In England, as in America and Germany, there was a striking overlap in membership between eugenics and euthanasia groups. The founder of the British Voluntary Euthanasia Legalization Society, the first such organization in history, was C. Killick Millard, a militant eugenicist. Other prominent pro-eugenic VELS members were the playwright George Bernard Shaw, the science fiction author H.G. Wells and the sexologist Havelock Ellis. A host of lesser-known figures strengthened the eugenics-euthanasia link. Because British eugenicists believed that some lives were more valuable than others, they were often supportive of the notion that some lives were not worth living. In the words of German proponents of euthanasia, patients in state asylums, for example, were “useless eaters,” and many of their British and American counterparts agreed.

Unsurprisingly, with such a strong eugenic element in the VELS, there was plenty of sympathy for euthanasia without consent. Groups targeted for involuntary euthanasia included not just inmates of public charity institutions, but also congenitally disabled infants. They were a “prey on normal people,” said one British euthanasia advocate in 1934, and deserved to be put out of their misery for the good of everyone concerned.

Sentiments such as these were rarely expressed by VELS members after World War II. As news of Nazi crimes against humanity spread, expressions in favor of any form of involuntary euthanasia became taboo. But support for euthanasia of people incapable of giving informed consent lingered within the VELS long after the Third Reich was defeated. In 1980, the VELS was rocked by scandal when two of its leading figures were convicted of assisting the suicides of individuals suffering from alcoholism and clinical depression.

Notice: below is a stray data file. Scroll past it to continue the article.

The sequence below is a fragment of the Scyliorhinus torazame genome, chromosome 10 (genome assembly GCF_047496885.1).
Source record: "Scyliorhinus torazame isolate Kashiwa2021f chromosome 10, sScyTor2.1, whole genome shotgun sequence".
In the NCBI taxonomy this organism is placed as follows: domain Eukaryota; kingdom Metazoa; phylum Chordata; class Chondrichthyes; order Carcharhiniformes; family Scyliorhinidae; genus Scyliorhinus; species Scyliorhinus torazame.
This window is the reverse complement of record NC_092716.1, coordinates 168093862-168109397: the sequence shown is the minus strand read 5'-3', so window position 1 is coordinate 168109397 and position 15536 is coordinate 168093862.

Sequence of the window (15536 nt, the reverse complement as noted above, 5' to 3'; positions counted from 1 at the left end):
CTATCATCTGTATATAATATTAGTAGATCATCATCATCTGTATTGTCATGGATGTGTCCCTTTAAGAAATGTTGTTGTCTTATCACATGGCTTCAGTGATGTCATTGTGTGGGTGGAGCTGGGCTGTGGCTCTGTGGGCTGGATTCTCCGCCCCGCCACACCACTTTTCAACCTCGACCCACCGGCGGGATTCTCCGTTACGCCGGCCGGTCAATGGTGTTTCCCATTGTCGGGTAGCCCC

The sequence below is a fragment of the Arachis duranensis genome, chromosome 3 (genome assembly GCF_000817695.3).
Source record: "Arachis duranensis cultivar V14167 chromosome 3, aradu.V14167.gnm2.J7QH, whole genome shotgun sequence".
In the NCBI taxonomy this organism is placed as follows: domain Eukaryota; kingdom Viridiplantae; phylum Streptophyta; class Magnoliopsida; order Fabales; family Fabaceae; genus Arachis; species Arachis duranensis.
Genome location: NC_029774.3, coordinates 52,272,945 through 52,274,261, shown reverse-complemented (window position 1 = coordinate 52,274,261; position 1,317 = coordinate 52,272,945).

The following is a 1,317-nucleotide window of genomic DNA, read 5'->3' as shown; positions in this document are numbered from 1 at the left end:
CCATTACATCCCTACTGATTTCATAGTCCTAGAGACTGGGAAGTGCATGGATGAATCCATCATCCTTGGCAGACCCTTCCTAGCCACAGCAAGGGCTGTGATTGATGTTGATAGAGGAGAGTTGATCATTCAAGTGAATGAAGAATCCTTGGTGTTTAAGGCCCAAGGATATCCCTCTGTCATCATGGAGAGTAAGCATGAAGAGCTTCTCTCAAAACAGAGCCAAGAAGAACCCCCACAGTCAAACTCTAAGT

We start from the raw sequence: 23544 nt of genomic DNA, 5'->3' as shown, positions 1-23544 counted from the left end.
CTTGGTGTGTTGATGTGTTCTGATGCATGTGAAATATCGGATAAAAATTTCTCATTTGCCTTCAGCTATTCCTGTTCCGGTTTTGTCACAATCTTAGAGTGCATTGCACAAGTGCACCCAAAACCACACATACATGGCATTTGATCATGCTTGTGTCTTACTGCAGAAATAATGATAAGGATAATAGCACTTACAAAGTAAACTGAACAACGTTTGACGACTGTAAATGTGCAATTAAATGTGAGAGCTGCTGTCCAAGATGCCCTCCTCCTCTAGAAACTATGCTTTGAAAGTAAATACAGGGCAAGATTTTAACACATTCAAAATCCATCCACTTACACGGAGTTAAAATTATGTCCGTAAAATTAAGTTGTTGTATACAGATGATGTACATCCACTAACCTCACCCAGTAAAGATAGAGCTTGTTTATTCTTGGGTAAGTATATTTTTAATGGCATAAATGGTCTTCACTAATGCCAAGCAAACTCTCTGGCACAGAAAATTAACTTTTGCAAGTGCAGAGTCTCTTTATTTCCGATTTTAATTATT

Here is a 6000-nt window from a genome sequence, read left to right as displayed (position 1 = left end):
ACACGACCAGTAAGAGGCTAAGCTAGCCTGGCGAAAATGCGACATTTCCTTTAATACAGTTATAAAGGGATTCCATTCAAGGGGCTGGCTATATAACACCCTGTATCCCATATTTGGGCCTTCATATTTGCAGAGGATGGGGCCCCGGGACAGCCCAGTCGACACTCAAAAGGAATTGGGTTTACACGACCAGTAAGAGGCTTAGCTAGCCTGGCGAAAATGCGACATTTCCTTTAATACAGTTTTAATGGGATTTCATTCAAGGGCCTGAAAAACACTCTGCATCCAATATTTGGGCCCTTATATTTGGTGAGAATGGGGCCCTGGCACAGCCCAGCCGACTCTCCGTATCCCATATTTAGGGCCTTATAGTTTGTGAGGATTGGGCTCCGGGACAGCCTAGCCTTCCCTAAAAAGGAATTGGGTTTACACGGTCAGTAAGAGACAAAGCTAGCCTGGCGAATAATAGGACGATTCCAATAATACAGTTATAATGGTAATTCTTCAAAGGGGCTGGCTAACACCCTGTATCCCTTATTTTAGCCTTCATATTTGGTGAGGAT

The British euthanasia movement tried and failed six times – in 1936, 1950, 1969, 1985, 1991, and 1994 – to get Parliament to pass a voluntary euthanasia bill. But opinion polls in Britain (and elsewhere) still record majorities in favor of permitting individuals to request medical assistance in dying. Heart-rending stories, such as the recent Diane Pretty case, rarely fail to unleash public sympathy. What the future holds is anyone’s guess.

But the history of the euthanasia movement in Britain, America, and Germany reveals that right-to-die activists are extremely resourceful and clever when it comes to getting their message across. History also cautions us that many euthanasia advocates harbour secret agendas. Thanks to books like Kemp’s, we should be highly skeptical of what the right-to-die movement tells us. We now know that beneath all the talk of personal autonomy and individual rights, there lurks a sinister undercurrent that will not stop at legalizing merely elective euthanasia. As the saying goes, those who ignore history are doomed to repeat it.